As children, many of us used to be told: “Don’t you go out in the rain!”
Because we could get wet, catch a cold, and miss school.
But now you’re an adult. And you’re hiking in the rain without any fear of becoming ill.
Moreover, you now know all the benefits of walking in the rain; for those who don’t—here’s a short list:
- The smell of rain, petrichor, is proven to have a soothing effect on people.
- You burn more calories during outdoor activities when it’s raining.
- Humidity makes your skin healthy, clean, and fresh.
- The air is less contaminated during the rain (which isn’t really that important when you’re on a trail).
Anyway, if you’ve ever been caught by rain in the middle of a journey, or if you’re an I-walk-in-the-rain kind of person, you should be ready for potential rain-related hazards—such as flooding and lightning, for example.
You may also want to know some tips on what to wear, what rain gear to take, and how to stay dry on the trail.
In this article, you’ll find the most useful tips applied by professional thru-hikers and learn how to protect your glasses, set up a tent, and dry your clothes as an experienced adventurer.
Backpacking List for Hiking in the Rain
The health benefits of rain can turn into real dangers if you don’t take the right gear. If the possibility of rain is high, be sure to take the right items on your journey.
Keep reading to learn how to:
– Replace a raincoat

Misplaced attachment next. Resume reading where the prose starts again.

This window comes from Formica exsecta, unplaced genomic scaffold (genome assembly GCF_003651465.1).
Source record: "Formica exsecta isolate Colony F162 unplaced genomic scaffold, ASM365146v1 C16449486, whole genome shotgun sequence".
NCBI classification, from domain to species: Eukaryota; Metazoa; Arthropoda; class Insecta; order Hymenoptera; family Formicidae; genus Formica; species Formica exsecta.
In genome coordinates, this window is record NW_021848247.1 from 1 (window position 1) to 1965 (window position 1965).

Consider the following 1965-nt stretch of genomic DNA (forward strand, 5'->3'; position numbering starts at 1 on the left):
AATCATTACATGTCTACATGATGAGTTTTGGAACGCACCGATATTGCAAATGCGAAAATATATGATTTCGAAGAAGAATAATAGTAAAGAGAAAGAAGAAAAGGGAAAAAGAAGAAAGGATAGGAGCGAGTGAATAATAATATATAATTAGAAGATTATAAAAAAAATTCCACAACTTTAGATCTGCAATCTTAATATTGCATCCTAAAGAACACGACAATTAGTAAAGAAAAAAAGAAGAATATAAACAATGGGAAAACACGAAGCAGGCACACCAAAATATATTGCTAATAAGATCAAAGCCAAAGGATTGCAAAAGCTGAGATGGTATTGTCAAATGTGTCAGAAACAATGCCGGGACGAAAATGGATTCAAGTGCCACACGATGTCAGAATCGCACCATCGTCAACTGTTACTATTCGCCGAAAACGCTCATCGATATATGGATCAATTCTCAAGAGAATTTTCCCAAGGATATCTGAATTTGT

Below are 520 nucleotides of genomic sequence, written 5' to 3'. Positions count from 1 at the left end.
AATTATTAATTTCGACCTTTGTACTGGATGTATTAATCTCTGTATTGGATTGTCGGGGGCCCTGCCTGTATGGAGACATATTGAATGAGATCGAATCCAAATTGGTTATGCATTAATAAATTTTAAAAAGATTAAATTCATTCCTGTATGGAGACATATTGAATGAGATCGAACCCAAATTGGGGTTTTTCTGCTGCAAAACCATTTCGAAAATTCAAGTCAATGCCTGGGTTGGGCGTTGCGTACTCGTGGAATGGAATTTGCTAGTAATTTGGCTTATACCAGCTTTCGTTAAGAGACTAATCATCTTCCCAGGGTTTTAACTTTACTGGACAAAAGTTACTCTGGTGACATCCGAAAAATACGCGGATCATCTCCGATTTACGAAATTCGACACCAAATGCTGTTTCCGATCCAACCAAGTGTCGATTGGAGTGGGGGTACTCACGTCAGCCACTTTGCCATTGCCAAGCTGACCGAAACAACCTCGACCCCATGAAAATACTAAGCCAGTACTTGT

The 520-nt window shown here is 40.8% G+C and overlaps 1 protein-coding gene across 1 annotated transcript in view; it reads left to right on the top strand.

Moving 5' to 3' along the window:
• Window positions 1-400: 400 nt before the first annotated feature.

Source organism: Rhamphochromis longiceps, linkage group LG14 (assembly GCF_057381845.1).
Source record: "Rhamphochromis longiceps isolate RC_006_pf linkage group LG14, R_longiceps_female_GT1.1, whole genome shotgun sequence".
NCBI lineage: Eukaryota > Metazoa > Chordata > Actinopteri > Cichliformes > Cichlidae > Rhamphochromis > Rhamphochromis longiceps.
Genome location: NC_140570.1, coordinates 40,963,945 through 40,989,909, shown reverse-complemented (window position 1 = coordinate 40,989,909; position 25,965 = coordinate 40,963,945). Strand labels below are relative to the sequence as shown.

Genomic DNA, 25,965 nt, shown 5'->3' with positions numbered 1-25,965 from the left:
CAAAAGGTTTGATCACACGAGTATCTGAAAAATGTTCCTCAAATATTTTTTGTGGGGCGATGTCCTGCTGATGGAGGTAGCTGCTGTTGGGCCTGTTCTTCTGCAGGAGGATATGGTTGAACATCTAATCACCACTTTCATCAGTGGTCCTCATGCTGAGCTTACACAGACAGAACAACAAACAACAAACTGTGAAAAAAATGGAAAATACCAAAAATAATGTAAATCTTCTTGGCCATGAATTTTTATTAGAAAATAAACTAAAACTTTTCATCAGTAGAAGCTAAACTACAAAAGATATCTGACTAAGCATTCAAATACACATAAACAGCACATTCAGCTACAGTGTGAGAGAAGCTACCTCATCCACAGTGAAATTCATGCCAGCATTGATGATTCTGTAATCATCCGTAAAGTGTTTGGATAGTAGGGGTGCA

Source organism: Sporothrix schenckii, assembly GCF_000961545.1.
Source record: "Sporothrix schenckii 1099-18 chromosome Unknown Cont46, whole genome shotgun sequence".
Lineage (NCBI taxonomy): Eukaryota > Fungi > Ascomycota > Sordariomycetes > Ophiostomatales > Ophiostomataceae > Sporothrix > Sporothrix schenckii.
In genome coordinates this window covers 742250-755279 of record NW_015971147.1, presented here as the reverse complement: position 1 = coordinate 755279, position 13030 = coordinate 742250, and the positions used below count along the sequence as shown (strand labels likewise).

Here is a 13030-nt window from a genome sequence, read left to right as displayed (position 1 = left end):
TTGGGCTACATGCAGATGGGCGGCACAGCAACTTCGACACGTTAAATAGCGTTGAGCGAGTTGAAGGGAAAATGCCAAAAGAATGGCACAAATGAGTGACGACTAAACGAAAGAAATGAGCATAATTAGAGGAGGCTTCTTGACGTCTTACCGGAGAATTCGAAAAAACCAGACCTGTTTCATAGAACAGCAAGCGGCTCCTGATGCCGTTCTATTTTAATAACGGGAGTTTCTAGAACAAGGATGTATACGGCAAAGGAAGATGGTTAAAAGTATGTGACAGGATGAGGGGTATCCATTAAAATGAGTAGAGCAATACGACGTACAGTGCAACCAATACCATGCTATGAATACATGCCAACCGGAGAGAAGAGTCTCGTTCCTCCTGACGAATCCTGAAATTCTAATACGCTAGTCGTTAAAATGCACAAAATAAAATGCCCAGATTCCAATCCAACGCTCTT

– Walk on slippery surfaces safely
– Keep your gear dry
These and other backpacking rain gear tips are here for you in this chapter.
1. Backpack cover
Before creating a rain gear list, take care of its transportation—you don’t want all of your gear to get wet.
That’s why you should ask how to protect a backpack from rain cheaply and quickly.
On Amazon, you can find a wide choice of waterproof covers. You should take one whether it’s going to rain or not (it doesn’t weigh a lot) and just keep it in your backpack during every hike.
2. Dry bags
Pack all your necessary gear into dry bags—especially your gadgets, batteries, and food.
Sort your food into zipper bags to keep them dry in any weather. For example, you can make sandwiches at home, and they’ll be in great shape for many hours as long as they’re properly sealed.
3. Water bottle
For those who walk in the rain, it’s important to avoid dehydration. It may sound weird, but people often forget to drink when there is a high humidity level.
Moreover, searching for water under the heavy rain can be a little bit challenging. That’s why you should have a water bottle or flask in your pocket.
One of the most important backpacking tips:
Don’t pack your snacks too deeply.
Always have some nuts, fruit leather, or chocolate bars in your pockets. You’ll burn a lot of calories—your hiking speed and body weight don’t matter. And replenishing your energy should be easy and fast.
Sometimes you just can’t keep your clothes dry on a hike, which means you may get ill.
We’re sure you’ll try to prevent such a situation, but sometimes you can’t. Don’t be pessimistic about it—just be sure to care for your health.
Take a thermometer and fever reducer to use in case you catch a cold.
6. Hot beverages
It doesn’t matter whether you like cold weather or not—at the end of a rainy day, you’ll dream of hot tea and a warm bed.
When camping in the rain, prepare a thermos with tea or hot chocolate. You’ll be grateful to yourself that you did so when you’re lying in a cold tent with freezing water dripping down the walls.
7. Trash bags
It may happen to be that you don’t have a waterproof jacket or that you accidentally left it at home, but there’s always a way for those who know how to improvise.
There are definitely some garbage bags in your backpack, so use them during rainy weather instead of a coat, backpack cover, or shelter protection.